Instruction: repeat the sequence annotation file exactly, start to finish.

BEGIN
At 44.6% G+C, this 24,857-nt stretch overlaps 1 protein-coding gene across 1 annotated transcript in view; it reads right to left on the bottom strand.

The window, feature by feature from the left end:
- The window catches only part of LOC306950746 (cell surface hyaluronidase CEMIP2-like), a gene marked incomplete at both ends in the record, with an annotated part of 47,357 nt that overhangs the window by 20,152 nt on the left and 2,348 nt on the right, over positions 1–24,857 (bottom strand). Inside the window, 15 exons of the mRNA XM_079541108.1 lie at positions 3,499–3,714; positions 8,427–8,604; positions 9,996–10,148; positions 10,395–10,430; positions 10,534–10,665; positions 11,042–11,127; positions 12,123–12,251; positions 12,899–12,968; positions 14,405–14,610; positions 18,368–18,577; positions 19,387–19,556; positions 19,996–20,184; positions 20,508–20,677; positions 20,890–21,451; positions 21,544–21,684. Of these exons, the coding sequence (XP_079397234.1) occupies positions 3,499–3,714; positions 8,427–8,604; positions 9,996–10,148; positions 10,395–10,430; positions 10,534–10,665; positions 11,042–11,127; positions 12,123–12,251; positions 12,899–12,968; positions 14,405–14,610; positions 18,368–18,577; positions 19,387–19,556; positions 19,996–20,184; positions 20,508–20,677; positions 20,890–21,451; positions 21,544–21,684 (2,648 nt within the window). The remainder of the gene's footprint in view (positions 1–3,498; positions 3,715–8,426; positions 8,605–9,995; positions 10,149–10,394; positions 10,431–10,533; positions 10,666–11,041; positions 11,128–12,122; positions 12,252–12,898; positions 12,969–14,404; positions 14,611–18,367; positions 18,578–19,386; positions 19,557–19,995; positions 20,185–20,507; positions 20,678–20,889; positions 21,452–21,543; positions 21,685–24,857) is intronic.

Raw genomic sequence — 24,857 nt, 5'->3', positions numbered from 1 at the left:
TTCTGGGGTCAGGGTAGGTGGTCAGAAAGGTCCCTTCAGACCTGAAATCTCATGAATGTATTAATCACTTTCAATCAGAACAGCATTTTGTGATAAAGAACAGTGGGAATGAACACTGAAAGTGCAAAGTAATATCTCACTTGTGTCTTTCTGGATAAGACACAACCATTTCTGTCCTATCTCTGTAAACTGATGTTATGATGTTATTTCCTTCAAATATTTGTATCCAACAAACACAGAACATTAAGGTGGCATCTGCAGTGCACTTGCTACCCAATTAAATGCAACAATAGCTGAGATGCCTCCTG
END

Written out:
At 44.6% G+C, this 24,857-nt stretch overlaps 1 protein-coding gene across 1 annotated transcript in view; it reads right to left on the bottom strand.

The window, feature by feature from the left end:
- The window catches only part of LOC306950746 (cell surface hyaluronidase CEMIP2-like), a gene marked incomplete at both ends in the record, with an annotated part of 47,357 nt that overhangs the window by 20,152 nt on the left and 2,348 nt on the right, over positions 1–24,857 (bottom strand). Inside the window, 15 exons of the mRNA XM_079541108.1 lie at positions 3,499–3,714; positions 8,427–8,604; positions 9,996–10,148; positions 10,395–10,430; positions 10,534–10,665; positions 11,042–11,127; positions 12,123–12,251; positions 12,899–12,968; positions 14,405–14,610; positions 18,368–18,577; positions 19,387–19,556; positions 19,996–20,184; positions 20,508–20,677; positions 20,890–21,451; positions 21,544–21,684. Of these exons, the coding sequence (XP_079397234.1) occupies positions 3,499–3,714; positions 8,427–8,604; positions 9,996–10,148; positions 10,395–10,430; positions 10,534–10,665; positions 11,042–11,127; positions 12,123–12,251; positions 12,899–12,968; positions 14,405–14,610; positions 18,368–18,577; positions 19,387–19,556; positions 19,996–20,184; positions 20,508–20,677; positions 20,890–21,451; positions 21,544–21,684 (2,648 nt within the window). The remainder of the gene's footprint in view (positions 1–3,498; positions 3,715–8,426; positions 8,605–9,995; positions 10,149–10,394; positions 10,431–10,533; positions 10,666–11,041; positions 11,128–12,122; positions 12,252–12,898; positions 12,969–14,404; positions 14,611–18,367; positions 18,578–19,386; positions 19,557–19,995; positions 20,185–20,507; positions 20,678–20,889; positions 21,452–21,543; positions 21,685–24,857) is intronic.

Raw genomic sequence — 24,857 nt, 5'->3', positions numbered from 1 at the left:
TTCTGGGGTCAGGGTAGGTGGTCAGAAAGGTCCCTTCAGACCTGAAATCTCATGAATGTATTAATCACTTTCAATCAGAACAGCATTTTGTGATAAAGAACAGTGGGAATGAACACTGAAAGTGCAAAGTAATATCTCACTTGTGTCTTTCTGGATAAGACACAACCATTTCTGTCCTATCTCTGTAAACTGATGTTATGATGTTATTTCCTTCAAATATTTGTATCCAACAAACACAGAACATTAAGGTGGCATCTGCAGTGCACTTGCTACCCAATTAAATGCAACAATAGCTGAGATGCCTCCTG